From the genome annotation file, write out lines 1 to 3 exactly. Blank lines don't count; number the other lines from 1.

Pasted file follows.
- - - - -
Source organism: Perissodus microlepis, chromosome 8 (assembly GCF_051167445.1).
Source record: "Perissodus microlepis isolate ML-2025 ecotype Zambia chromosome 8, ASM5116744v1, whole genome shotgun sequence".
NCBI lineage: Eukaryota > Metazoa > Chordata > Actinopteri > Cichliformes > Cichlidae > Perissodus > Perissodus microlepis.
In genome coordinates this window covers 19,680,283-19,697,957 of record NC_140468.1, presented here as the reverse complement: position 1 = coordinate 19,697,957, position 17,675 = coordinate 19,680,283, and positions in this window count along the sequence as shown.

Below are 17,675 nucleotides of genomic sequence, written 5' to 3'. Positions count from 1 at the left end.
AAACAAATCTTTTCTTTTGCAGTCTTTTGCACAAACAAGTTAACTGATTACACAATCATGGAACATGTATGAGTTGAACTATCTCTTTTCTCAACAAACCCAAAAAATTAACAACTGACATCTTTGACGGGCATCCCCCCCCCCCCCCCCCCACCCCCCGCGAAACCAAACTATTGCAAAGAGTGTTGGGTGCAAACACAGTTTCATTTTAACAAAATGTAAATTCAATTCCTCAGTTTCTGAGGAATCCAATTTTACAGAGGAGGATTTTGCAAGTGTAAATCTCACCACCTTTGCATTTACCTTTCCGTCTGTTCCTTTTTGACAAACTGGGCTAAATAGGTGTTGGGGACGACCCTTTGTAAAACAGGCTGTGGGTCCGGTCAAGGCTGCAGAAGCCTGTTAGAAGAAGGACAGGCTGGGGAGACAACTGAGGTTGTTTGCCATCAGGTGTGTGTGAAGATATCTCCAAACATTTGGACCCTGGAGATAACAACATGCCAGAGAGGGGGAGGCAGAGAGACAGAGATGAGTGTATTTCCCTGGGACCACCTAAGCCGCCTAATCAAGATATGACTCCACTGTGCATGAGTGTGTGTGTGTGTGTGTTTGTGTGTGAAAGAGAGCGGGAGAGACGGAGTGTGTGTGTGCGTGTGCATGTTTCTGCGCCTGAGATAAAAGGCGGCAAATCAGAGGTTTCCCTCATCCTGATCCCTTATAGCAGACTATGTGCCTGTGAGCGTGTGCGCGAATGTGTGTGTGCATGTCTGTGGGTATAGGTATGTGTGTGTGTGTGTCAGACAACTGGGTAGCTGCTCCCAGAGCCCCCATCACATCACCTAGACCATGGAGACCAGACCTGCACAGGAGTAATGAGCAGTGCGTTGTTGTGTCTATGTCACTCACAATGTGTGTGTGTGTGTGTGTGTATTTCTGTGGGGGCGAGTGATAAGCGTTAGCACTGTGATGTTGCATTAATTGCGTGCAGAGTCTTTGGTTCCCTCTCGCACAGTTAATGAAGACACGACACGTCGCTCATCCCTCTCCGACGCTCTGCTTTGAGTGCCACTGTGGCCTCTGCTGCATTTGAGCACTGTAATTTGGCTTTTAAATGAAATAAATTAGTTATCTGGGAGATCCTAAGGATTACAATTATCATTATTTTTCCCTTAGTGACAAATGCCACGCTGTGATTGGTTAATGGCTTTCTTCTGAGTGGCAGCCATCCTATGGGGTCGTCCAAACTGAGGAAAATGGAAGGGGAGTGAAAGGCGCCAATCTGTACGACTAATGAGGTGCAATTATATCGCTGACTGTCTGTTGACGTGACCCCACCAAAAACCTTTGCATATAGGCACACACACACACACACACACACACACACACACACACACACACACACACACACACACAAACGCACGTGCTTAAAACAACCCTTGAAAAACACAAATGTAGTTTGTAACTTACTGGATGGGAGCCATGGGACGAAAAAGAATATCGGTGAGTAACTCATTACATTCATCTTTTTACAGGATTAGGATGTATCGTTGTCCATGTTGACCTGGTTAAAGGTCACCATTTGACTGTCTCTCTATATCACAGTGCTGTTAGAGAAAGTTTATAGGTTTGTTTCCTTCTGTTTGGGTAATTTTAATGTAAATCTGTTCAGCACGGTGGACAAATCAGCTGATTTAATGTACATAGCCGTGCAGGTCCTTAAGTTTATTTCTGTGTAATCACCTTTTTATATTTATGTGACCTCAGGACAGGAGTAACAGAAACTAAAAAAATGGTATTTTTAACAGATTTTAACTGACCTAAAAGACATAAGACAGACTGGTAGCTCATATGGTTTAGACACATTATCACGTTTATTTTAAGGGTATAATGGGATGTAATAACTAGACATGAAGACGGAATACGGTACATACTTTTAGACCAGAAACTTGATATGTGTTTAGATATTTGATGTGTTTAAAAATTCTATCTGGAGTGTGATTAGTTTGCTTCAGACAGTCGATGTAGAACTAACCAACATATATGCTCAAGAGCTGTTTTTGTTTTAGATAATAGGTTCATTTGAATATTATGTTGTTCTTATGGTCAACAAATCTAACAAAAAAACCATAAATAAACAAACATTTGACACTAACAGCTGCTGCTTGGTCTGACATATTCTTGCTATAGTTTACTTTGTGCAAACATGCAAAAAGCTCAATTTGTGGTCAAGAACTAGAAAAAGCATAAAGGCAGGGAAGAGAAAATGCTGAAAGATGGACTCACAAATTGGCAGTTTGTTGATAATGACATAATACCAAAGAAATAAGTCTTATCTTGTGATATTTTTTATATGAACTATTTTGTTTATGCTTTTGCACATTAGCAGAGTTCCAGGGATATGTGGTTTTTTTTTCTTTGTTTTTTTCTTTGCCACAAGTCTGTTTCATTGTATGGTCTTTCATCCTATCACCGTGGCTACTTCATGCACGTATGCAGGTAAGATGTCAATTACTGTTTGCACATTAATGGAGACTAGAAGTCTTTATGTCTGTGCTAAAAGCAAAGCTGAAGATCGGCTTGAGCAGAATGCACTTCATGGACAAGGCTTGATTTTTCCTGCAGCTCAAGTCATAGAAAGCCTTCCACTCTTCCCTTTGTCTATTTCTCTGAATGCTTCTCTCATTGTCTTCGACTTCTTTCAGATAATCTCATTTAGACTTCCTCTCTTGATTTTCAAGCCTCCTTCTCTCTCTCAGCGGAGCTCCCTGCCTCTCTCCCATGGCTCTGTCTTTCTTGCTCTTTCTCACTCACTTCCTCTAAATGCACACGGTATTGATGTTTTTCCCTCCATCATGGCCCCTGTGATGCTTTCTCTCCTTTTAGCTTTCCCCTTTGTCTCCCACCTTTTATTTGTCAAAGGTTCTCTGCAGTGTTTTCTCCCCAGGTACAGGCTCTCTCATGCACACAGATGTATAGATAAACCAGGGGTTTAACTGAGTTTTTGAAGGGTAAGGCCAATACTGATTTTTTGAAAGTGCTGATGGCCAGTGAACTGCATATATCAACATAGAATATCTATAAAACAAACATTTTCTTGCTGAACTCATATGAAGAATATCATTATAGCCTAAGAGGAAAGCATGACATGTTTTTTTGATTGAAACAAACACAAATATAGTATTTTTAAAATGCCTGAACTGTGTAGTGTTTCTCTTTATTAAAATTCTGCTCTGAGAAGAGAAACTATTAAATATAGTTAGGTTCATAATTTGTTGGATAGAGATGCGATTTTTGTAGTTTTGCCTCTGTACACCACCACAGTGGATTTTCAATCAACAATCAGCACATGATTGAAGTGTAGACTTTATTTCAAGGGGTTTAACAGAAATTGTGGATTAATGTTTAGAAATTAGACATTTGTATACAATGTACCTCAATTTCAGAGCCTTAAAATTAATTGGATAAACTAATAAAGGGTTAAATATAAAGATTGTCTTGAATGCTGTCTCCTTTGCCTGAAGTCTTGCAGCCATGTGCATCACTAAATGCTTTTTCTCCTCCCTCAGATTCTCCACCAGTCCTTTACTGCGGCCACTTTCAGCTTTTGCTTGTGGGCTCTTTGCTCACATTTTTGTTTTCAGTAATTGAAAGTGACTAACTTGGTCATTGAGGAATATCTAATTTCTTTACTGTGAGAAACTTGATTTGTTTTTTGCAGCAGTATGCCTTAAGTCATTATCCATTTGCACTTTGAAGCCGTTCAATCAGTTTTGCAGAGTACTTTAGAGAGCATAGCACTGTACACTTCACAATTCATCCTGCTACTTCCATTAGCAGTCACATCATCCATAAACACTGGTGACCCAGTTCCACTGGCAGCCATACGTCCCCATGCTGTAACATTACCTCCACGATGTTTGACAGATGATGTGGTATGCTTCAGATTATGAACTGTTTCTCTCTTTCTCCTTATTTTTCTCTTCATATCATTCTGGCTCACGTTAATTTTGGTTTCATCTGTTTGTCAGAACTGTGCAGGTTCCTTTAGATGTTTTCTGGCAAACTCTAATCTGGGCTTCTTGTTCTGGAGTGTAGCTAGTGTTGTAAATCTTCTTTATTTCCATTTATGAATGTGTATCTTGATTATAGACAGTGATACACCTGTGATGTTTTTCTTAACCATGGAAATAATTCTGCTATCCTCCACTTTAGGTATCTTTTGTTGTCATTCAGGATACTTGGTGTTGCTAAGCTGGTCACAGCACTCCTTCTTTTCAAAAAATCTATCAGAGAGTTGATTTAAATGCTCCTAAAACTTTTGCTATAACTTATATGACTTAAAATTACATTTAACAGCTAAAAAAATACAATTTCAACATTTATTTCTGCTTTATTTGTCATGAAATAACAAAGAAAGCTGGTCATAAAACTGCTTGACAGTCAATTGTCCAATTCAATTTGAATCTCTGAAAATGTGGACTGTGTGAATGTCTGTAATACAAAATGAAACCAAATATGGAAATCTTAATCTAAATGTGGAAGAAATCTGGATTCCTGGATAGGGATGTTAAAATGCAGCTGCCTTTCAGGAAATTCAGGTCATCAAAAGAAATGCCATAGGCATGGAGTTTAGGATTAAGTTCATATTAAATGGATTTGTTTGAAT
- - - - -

Source organism: Perissodus microlepis, chromosome 8 (assembly GCF_051167445.1).
Source record: "Perissodus microlepis isolate ML-2025 ecotype Zambia chromosome 8, ASM5116744v1, whole genome shotgun sequence".
NCBI lineage: Eukaryota > Metazoa > Chordata > Actinopteri > Cichliformes > Cichlidae > Perissodus > Perissodus microlepis.